Because the narrator of this story is very concerned about signs, it seems significant that this story, the beginning of it all, occurs on what he says is “the third day” – similar to the end of the story, Jesus’ resurrection on that third day after his death. And maybe it’s also significant that there were six jars of water that were transformed. Some people have suggested that they symbolize the six days of creation, so that, just as Jesus transformed them into a new, better creation, so too does he mysteriously, miraculously, transform all of creation into a new, better creation. I don’t know if that interpretation is what John actually had in mind, but it sounds believable and it certainly doesn’t hurt anything to think about it that way.
One thing that we can say is going on here is that through his actions, Jesus is most certainly honoring and blessing this idea of the wedding itself, and by extension, human joy, and actually, all of human life itself.
As a point of Christian doctrine, we believe that marriage is an illustration of God’s love for the world, and of our love for God. And just as we and God are quite different, marriage involves two people, two souls, who have that mysterious combination of being both alike and different, similar and complimentary, who have found each other and who are committing themselves to each other. Those who think that marriage is really all about procreation have really missed so much; they’ve missed what I think to God is this much larger point: Through marriage, God gives us a distilled illustration of all of the wonder and the value, and the true definition, of love; and the very sanctity of human life as actually lived; and of our connection with God, with one another, and with all of creation. Love, supposedly perfect and pristine and protected in a glass case, is just a shallow and even harmful imitation of real love, as intended by God.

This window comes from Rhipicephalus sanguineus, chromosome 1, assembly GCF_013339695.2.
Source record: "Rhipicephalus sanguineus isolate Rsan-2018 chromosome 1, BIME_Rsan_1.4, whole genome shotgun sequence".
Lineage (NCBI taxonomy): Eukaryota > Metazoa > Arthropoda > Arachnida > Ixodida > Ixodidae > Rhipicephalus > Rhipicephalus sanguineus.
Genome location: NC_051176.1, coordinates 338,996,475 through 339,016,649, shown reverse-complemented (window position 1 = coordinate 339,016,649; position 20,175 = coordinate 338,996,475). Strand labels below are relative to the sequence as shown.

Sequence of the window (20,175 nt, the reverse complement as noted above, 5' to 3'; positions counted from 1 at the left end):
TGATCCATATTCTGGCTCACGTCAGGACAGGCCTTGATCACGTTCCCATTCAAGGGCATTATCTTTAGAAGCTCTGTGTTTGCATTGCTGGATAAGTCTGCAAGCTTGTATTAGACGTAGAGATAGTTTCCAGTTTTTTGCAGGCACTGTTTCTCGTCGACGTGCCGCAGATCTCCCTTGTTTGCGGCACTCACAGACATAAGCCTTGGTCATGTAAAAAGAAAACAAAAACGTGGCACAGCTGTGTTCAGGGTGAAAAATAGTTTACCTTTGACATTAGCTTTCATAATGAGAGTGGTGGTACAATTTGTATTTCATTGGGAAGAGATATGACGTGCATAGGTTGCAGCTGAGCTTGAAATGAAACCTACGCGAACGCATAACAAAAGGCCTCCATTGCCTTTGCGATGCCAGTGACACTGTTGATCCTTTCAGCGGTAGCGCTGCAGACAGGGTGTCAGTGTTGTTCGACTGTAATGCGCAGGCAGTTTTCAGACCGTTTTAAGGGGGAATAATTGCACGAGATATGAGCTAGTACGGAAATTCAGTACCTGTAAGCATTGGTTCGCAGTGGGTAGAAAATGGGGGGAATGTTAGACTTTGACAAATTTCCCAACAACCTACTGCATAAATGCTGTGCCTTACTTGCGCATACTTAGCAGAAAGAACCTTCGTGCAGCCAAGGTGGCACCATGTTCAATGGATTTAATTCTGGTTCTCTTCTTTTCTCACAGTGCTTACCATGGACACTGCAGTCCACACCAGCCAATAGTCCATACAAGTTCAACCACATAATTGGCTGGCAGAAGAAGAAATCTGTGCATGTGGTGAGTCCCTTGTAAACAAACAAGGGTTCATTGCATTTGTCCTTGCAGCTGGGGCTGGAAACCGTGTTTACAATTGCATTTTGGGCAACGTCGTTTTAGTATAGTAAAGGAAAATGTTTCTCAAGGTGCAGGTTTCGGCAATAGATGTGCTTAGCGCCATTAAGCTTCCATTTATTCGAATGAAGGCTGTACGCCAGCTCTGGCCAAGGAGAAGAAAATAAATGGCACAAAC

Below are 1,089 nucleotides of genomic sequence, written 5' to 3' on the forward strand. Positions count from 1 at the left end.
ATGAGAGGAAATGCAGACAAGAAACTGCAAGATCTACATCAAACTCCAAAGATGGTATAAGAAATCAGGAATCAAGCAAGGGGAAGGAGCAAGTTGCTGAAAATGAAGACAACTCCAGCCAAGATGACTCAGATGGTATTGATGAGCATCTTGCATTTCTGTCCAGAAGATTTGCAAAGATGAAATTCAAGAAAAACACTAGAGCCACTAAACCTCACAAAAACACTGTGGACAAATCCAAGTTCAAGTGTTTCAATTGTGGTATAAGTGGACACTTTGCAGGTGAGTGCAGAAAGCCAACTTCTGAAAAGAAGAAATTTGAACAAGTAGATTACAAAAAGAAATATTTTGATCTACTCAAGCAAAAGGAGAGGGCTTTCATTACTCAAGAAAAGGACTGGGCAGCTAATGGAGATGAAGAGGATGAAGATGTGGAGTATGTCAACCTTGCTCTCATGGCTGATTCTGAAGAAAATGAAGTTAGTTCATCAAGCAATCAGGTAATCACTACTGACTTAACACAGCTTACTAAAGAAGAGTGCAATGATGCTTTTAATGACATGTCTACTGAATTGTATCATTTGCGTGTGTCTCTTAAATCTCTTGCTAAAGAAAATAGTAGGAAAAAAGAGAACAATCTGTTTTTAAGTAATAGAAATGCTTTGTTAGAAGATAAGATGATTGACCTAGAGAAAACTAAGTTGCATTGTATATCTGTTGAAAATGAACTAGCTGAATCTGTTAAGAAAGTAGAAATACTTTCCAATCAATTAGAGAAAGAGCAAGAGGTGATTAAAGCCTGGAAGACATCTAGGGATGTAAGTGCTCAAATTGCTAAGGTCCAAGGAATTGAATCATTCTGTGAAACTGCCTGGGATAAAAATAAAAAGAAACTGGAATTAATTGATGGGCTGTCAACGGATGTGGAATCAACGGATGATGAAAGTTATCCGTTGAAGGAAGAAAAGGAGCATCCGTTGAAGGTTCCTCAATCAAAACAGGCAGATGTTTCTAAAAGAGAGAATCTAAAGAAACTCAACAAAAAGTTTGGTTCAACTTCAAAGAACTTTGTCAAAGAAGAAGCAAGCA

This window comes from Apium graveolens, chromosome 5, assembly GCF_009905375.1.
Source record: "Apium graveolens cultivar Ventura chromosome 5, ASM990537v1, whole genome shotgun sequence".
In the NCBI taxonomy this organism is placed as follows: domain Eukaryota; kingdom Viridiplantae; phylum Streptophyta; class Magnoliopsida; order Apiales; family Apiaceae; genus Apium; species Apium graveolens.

God sanctifies the humanness, the earthiness, of love as we actually experience it. The kind of love that needs to worry about running out of wine at a wedding. Or dealing with conflicting weekly schedules with work, and home, and church. The love that’s seen in the joy of marriages, and births, and graduations, and anniversaries, and binge-watching Netflix and family game nights and once-in-a-lifetime vacations. It’s all of that. But it’s also the love of the depths – of passing on that thing you really wanted because the other person needs something else even more, and two o’clock feedings or diaper changes, and getting back out of bed because you forgot it was your night to take the trash out to the curb, and terrifying childhood diseases, and equally terrifying adult diseases. The depths of money problems and aging and loss of independence and nursing homes and hospice and the heartache of losing the one you’ve lived with for years through all of these things, and now what are you supposed to do?
In the novel The Brothers Karamazov, one of the main characters, Alexei Karamazov, falls asleep and has a dream about this gospel text, the wedding at Cana. In his dream, it’s an indescribably wonderful and beautiful event, and when he awakes from the dream, he does something unusual – especially for him, since he’s certainly experienced his fair share of the depths of life. He gets down on the ground and embraces it, and kisses it, and through tear-filled eyes he forgives the earth and asks it to forgive him, and he promises to love it forever. In his dream, Alexei came to see what Jesus recognized at the wedding in Cana – knowing full well not only the joy of the day, but also all the difficulties the unnamed couple would undoubtedly face during their lives together. That somehow, all the beauty and ugliness are part of a greater, connected cosmic entirety, and that God is actually present with us in it all, sometimes in spite of it all. That God blesses and sanctifies it all, out of love for us, and that in some miraculous, mysterious, incomprehensible way, even when it’s painful, it’s beautiful. A beauty that can cause tears, tears far more deep than just tears over the beauty of the tux or the gown or the flowers. And Alexei, and Jesus, knew that sometimes, recognizing the mystery of that beauty really just calls for a good glass of wine.
(sips a glass of wine)
Thanks be to God.